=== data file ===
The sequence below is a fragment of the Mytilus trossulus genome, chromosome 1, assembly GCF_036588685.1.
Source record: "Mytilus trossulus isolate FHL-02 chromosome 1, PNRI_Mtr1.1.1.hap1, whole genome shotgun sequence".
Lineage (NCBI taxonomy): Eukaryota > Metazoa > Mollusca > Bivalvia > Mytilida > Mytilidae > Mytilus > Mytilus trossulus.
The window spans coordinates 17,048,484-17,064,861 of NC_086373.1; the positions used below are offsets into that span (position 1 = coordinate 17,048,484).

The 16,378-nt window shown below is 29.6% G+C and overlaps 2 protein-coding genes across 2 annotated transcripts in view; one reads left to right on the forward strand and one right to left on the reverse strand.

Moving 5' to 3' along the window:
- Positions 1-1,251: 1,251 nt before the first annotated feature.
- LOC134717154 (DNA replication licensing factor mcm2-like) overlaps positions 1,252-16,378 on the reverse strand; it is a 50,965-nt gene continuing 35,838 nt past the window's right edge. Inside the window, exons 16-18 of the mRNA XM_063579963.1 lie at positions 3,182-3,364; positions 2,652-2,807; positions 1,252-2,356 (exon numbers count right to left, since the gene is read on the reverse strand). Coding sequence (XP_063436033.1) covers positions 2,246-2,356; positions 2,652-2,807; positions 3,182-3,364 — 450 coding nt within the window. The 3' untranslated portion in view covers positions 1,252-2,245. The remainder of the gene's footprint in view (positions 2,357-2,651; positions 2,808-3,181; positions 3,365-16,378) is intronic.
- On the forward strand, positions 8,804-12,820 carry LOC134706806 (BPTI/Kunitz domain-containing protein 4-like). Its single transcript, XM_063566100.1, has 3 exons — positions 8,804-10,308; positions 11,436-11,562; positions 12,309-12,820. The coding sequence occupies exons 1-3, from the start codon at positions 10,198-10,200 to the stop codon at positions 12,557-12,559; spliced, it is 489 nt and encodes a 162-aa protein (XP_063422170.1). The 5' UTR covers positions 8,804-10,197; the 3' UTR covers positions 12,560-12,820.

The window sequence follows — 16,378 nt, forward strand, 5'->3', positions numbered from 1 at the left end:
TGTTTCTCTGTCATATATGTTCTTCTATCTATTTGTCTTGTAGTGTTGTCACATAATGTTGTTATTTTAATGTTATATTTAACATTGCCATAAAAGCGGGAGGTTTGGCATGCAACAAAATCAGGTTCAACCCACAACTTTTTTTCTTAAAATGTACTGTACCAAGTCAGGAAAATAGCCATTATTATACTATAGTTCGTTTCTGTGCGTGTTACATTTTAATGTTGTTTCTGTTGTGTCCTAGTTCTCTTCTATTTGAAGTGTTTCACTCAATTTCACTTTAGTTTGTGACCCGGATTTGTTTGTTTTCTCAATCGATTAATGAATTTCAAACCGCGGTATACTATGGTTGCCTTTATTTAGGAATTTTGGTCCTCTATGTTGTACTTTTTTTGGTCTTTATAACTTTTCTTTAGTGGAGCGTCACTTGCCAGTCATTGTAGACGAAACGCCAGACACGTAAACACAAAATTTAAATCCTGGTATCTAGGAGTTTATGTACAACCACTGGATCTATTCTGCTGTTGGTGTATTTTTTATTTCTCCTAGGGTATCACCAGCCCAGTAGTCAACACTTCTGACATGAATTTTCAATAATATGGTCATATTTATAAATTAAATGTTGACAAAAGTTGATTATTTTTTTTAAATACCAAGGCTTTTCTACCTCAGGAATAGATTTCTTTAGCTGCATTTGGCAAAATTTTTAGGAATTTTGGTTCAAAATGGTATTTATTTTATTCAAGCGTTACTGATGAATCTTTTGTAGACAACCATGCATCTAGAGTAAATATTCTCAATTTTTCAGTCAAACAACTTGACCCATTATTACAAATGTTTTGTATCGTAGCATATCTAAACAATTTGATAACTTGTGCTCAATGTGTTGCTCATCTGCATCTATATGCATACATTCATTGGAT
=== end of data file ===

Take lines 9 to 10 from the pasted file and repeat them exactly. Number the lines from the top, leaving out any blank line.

- On the forward strand, positions 8,804-12,820 carry LOC134706806 (BPTI/Kunitz domain-containing protein 4-like). Its single transcript, XM_063566100.1, has 3 exons — positions 8,804-10,308; positions 11,436-11,562; positions 12,309-12,820. The coding sequence occupies exons 1-3, from the start codon at positions 10,198-10,200 to the stop codon at positions 12,557-12,559; spliced, it is 489 nt and encodes a 162-aa protein (XP_063422170.1). The 5' UTR covers positions 8,804-10,197; the 3' UTR covers positions 12,560-12,820.

The window sequence follows — 16,378 nt, forward strand, 5'->3', positions numbered from 1 at the left end: